atching the news or keeping up on international politics can be an exercise in confusion, with most of us lacking a sufficient grasp of various global situations to really feel we can even begin to form an opinion about the issues. At worst, this book will succeed in raising your interest in international politics; at best, it will really shake up the way you think about South Asia and its role in the world.
Margolis comes across as a bit of a danger loving, adrenaline junkie. At the same time, though, he writes with a sincerity and seriousness that conveys his concern for the lives clouded over by the constant threat of conflict. We can be thankful that Eric Margolis is such a chronic adventurer, brining us a unique perspective of volatile situations and amazing people.
Simply put, Margolis is an intelligent and charming narrator, weaving history, war, and personal anecdotes with ease. It is very clear where his sympathies lie, and that makes this a biased, but nonetheless fascinating and insightful, text. Also, this book isn't entirely serious, with splashes of well-placed humour about things such as the lack of springs in Land Cruisers.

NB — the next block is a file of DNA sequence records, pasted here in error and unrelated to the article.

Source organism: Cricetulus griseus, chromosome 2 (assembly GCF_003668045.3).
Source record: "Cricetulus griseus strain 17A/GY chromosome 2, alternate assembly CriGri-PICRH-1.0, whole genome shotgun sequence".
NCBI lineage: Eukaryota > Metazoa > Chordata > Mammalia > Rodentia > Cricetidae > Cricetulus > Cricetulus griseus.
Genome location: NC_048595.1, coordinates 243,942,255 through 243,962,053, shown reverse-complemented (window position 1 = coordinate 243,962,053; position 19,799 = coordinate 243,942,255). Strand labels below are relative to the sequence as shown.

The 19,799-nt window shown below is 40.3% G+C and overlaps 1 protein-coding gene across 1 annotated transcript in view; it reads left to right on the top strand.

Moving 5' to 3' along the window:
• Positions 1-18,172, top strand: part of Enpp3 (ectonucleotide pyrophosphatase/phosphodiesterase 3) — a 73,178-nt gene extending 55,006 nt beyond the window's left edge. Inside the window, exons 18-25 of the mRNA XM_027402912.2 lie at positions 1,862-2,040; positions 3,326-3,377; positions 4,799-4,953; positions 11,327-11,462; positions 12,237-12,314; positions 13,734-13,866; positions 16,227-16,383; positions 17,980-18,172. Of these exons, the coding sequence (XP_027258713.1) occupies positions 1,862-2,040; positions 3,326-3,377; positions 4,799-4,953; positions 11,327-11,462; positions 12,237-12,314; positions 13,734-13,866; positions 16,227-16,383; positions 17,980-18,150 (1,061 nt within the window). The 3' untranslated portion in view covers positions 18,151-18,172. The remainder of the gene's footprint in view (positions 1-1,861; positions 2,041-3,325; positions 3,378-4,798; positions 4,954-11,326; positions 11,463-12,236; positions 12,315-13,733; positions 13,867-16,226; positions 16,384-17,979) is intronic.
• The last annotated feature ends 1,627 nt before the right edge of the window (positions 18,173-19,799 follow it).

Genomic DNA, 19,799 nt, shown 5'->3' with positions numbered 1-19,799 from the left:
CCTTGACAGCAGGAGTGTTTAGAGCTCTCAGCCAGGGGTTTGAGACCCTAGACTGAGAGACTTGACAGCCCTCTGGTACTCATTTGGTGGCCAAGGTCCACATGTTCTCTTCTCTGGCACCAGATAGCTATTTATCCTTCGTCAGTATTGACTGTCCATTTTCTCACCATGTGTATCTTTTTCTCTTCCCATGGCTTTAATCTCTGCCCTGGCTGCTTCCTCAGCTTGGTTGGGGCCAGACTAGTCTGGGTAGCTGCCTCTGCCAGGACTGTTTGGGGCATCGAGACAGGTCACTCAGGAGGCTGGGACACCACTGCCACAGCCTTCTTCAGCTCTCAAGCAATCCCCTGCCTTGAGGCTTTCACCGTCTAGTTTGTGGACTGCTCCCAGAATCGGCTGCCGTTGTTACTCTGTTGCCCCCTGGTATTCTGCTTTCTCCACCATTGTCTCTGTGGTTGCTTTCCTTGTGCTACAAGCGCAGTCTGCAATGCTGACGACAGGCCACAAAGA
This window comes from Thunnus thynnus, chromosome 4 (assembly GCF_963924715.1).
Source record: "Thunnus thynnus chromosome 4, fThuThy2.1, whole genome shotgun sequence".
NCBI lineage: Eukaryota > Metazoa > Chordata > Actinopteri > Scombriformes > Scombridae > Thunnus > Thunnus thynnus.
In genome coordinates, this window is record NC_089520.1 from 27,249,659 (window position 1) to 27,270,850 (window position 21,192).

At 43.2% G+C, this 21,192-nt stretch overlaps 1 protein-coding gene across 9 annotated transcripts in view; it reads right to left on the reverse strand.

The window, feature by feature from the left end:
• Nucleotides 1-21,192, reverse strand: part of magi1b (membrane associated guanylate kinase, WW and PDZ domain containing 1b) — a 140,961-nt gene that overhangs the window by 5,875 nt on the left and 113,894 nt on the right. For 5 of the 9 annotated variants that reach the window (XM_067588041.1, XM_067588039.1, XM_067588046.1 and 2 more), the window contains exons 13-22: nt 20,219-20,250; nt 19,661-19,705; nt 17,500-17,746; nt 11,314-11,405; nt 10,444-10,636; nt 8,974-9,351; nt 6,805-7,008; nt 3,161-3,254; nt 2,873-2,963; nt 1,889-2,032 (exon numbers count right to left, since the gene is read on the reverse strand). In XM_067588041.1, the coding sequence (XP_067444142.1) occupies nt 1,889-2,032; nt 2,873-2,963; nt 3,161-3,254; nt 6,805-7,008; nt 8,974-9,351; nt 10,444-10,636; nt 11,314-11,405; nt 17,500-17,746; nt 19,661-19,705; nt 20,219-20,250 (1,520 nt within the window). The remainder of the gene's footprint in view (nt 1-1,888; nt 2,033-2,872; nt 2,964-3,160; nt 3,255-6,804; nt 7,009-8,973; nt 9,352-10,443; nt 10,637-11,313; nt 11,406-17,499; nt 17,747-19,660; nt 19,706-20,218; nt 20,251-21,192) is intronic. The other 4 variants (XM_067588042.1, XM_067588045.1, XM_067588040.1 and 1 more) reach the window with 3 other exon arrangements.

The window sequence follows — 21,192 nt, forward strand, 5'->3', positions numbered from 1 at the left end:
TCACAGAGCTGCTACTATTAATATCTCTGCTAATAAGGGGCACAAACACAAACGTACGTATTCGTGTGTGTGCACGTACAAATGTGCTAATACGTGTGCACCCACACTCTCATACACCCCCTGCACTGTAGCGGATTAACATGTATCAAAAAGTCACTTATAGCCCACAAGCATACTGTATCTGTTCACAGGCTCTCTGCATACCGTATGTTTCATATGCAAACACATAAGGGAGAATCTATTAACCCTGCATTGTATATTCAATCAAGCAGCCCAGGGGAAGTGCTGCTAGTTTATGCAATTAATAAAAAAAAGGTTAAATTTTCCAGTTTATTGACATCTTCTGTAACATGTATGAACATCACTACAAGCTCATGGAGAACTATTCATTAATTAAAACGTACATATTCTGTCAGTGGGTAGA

It isn't until over halfway through that he discusses, more in-depth, the current social situations in India and Pakistan and the historical precedents to this. Instead, he spends most of the first half focussing on the perils of war and his own exploits. This is fine, though, as it really lets you get to know his personality, from which you understand what light to read his personal observations in. One of the things War at the Top of the World outlines, in detail, is the military scenario of India and Pakistan going to war - something he notes is a growing threat.
War at the Top of the World concludes with an examination of the Chinese occupation of Tibet, and possible futures for the region. This region may seem like a sporadic and unpredictable area, at least in terms of how India, Pakistan, and China are portrayed by the Western media. Margolis, through his extensive knowledge and analysis, outlines potential conflicts in such a way that is rational. The look at China is brief, but raises political questions that widen the popular perspective of a vastly populated and strategically capable giant.
The only thing that really upset me about this book was the distinct lack of photographs to accompany Margolis' vivid descriptions. Regardless, anyone who reads this book will walk away with a clearer picture of a much misunderstood, and media maligned, area of the world. you won't follow international news coverage the same way again.
Overall, War at the Top of the World covers a great deal of material, moving rapidly over, and at times oversimplifying, enormous amounts of history. What Margolis does present is clear, concise, and is an excellent primer. After reading this book you may not lose sleep for fear of nuclear attacks from India or China, but you will certainly gain an appreciation for the vast complexity of international politics.
published by key porter books